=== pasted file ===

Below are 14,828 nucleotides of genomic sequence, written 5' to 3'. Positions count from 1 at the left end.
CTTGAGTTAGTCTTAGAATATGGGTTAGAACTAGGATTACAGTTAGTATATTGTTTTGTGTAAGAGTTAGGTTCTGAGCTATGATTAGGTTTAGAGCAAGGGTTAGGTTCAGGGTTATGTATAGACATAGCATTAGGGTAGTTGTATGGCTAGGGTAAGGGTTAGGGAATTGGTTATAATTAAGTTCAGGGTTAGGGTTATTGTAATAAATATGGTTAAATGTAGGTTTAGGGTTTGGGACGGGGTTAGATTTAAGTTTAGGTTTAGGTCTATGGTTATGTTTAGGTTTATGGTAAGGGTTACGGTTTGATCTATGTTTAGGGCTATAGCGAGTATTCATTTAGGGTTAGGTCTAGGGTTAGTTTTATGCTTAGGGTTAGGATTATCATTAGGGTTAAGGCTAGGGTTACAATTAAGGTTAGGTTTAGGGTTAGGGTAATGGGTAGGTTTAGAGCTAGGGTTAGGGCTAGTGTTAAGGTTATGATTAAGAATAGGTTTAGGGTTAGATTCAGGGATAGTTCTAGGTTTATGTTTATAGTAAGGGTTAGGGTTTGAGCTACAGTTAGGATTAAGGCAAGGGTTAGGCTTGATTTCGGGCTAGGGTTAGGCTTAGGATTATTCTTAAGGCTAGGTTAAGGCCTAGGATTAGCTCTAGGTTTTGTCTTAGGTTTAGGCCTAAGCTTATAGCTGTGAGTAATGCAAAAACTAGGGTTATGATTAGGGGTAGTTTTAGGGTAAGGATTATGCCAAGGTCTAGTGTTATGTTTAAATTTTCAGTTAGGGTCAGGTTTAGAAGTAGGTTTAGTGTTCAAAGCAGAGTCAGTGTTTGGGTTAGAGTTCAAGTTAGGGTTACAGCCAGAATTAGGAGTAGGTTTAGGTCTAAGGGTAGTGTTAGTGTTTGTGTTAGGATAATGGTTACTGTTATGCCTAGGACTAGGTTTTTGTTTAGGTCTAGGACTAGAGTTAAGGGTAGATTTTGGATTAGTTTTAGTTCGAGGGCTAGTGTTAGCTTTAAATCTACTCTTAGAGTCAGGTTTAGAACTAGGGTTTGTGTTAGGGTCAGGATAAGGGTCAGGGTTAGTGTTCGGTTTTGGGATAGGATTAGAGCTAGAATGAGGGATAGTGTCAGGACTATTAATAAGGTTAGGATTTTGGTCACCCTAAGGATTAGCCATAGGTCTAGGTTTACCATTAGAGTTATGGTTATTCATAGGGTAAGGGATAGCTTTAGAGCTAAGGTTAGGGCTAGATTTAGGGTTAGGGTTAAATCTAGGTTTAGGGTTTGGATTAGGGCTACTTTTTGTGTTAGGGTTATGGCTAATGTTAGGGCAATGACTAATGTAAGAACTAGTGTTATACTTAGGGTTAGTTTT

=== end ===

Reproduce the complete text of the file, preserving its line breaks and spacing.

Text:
Below are 14,828 nucleotides of genomic sequence, written 5' to 3'. Positions count from 1 at the left end.
CTTGAGTTAGTCTTAGAATATGGGTTAGAACTAGGATTACAGTTAGTATATTGTTTTGTGTAAGAGTTAGGTTCTGAGCTATGATTAGGTTTAGAGCAAGGGTTAGGTTCAGGGTTATGTATAGACATAGCATTAGGGTAGTTGTATGGCTAGGGTAAGGGTTAGGGAATTGGTTATAATTAAGTTCAGGGTTAGGGTTATTGTAATAAATATGGTTAAATGTAGGTTTAGGGTTTGGGACGGGGTTAGATTTAAGTTTAGGTTTAGGTCTATGGTTATGTTTAGGTTTATGGTAAGGGTTACGGTTTGATCTATGTTTAGGGCTATAGCGAGTATTCATTTAGGGTTAGGTCTAGGGTTAGTTTTATGCTTAGGGTTAGGATTATCATTAGGGTTAAGGCTAGGGTTACAATTAAGGTTAGGTTTAGGGTTAGGGTAATGGGTAGGTTTAGAGCTAGGGTTAGGGCTAGTGTTAAGGTTATGATTAAGAATAGGTTTAGGGTTAGATTCAGGGATAGTTCTAGGTTTATGTTTATAGTAAGGGTTAGGGTTTGAGCTACAGTTAGGATTAAGGCAAGGGTTAGGCTTGATTTCGGGCTAGGGTTAGGCTTAGGATTATTCTTAAGGCTAGGTTAAGGCCTAGGATTAGCTCTAGGTTTTGTCTTAGGTTTAGGCCTAAGCTTATAGCTGTGAGTAATGCAAAAACTAGGGTTATGATTAGGGGTAGTTTTAGGGTAAGGATTATGCCAAGGTCTAGTGTTATGTTTAAATTTTCAGTTAGGGTCAGGTTTAGAAGTAGGTTTAGTGTTCAAAGCAGAGTCAGTGTTTGGGTTAGAGTTCAAGTTAGGGTTACAGCCAGAATTAGGAGTAGGTTTAGGTCTAAGGGTAGTGTTAGTGTTTGTGTTAGGATAATGGTTACTGTTATGCCTAGGACTAGGTTTTTGTTTAGGTCTAGGACTAGAGTTAAGGGTAGATTTTGGATTAGTTTTAGTTCGAGGGCTAGTGTTAGCTTTAAATCTACTCTTAGAGTCAGGTTTAGAACTAGGGTTTGTGTTAGGGTCAGGATAAGGGTCAGGGTTAGTGTTCGGTTTTGGGATAGGATTAGAGCTAGAATGAGGGATAGTGTCAGGACTATTAATAAGGTTAGGATTTTGGTCACCCTAAGGATTAGCCATAGGTCTAGGTTTACCATTAGAGTTATGGTTATTCATAGGGTAAGGGATAGCTTTAGAGCTAAGGTTAGGGCTAGATTTAGGGTTAGGGTTAAATCTAGGTTTAGGGTTTGGATTAGGGCTACTTTTTGTGTTAGGGTTATGGCTAATGTTAGGGCAATGACTAATGTAAGAACTAGTGTTATACTTAGGGTTAGTTTT